Marx wrote incisively about commodity fetishism—the tendency of people to see only the results of production (commodities), ignoring the hours of human labor that actually created them. The humanities seems to suffer from something of the reverse problem: a tendency to be absorbed by the names of big people and not seeing beyond to the ideas they espouse.
The most extreme example is Leo Strauss, who encouraged his students to put aside their prejudices and fully imerse themselves in the worlds and minds of the greats. The greats were so great, Strauss suggested, that if you disagree with them, you probably just don’t understand them well enough.
But even other teachers of philosophy have the same problem, presenting the views of X and Y even when X is pretty clearly wrong. Despite its absurdities, students must learn to understand X’s view. This seems fairly universal; even books likeWhat is the Meaning of it All?, which explains philosophy without the names or complex terminology, still presents clearly bogus ideas on the same footing as more reasonable ones.
In other fields, this pattern is less frequent, but still there for whole courses of research. In sociology, papers must cite long-dead patron theorists to lend their empirical research an air of legitimacy by presenting it as a member of a recognized family. Even more recent works, like Annette Lareau’s brilliantUnequal Childhoods, are at pains to show how they adhere to a theoretical model (the recently-alive Bourdieu in that case). In most other fields, the theorists take pains to make sure their work is consistent with the evidence, not the other way around.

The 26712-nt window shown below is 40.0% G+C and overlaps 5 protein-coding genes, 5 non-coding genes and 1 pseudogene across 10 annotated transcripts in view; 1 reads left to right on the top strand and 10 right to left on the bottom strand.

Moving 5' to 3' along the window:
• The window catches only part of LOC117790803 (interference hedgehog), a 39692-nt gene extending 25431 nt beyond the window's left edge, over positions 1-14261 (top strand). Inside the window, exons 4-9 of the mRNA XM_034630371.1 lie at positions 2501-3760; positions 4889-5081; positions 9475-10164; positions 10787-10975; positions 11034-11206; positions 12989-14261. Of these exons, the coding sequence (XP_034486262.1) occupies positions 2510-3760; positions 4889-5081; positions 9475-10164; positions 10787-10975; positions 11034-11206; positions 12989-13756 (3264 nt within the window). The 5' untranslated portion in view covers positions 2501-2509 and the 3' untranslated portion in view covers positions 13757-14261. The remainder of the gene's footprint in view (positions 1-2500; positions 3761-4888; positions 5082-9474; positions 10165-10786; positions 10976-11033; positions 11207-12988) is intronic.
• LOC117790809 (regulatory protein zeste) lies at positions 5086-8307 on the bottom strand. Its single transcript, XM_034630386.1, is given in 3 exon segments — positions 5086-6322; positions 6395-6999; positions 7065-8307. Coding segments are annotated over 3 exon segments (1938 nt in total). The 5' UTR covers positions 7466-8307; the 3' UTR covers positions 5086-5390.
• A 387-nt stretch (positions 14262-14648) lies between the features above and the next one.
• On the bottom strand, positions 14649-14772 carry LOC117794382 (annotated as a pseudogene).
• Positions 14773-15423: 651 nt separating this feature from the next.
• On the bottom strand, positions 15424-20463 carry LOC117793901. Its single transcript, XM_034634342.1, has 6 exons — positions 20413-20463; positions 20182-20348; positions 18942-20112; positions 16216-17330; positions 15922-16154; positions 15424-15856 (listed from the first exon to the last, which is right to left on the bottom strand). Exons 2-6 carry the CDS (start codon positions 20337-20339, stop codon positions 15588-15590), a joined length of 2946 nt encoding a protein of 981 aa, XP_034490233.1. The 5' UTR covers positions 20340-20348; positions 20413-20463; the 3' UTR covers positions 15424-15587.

Even in most humanities classes, the course content consists of a series of papers making arguments. The goal of the class is to understand the view of the authors and determine (in the best ones) to what extent you agree or disagree.
This isn’t particularly unreasonable, but is a far cry from life in the hard sciences, where usually there is an actual consensus on some subject and otherwise there are a couple of named theories, each being developed by a group of people.
Why the diference? First, is it perhaps hard science that’s in the wrong? I don’t think so. The goal of science is to discover the truth about the world. Truths remain true no matter who says them and it’s unlikely that one person will discover the whole truth. Thus the pattern of letting multiple people develop a theory and try to find evidence for it to convince the others.
So why don’t the softer sciences follow the same model? The problem gets worse the softer you get, which suggests the problem lies in the softness itself. The problem is that without identities, one has to judge the ideas themselves which, in a soft science is somewhat difficult to do.
It’s easy in science to run an experiment and see if it proves a theory true or false, it’s much harder to get consensus about a reasonable theory of morality in philosophy. But it is easy to pick out the famous in academy culture and assign their stuff.
Identity fetishism thrives in a world afraid to make its own judgments. It exalts the thinkers of the past and, in doing so, diminishes its own capacities. But science must march forward instead of backward and that requires the daring to distinguish true from false.
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November 21, 2006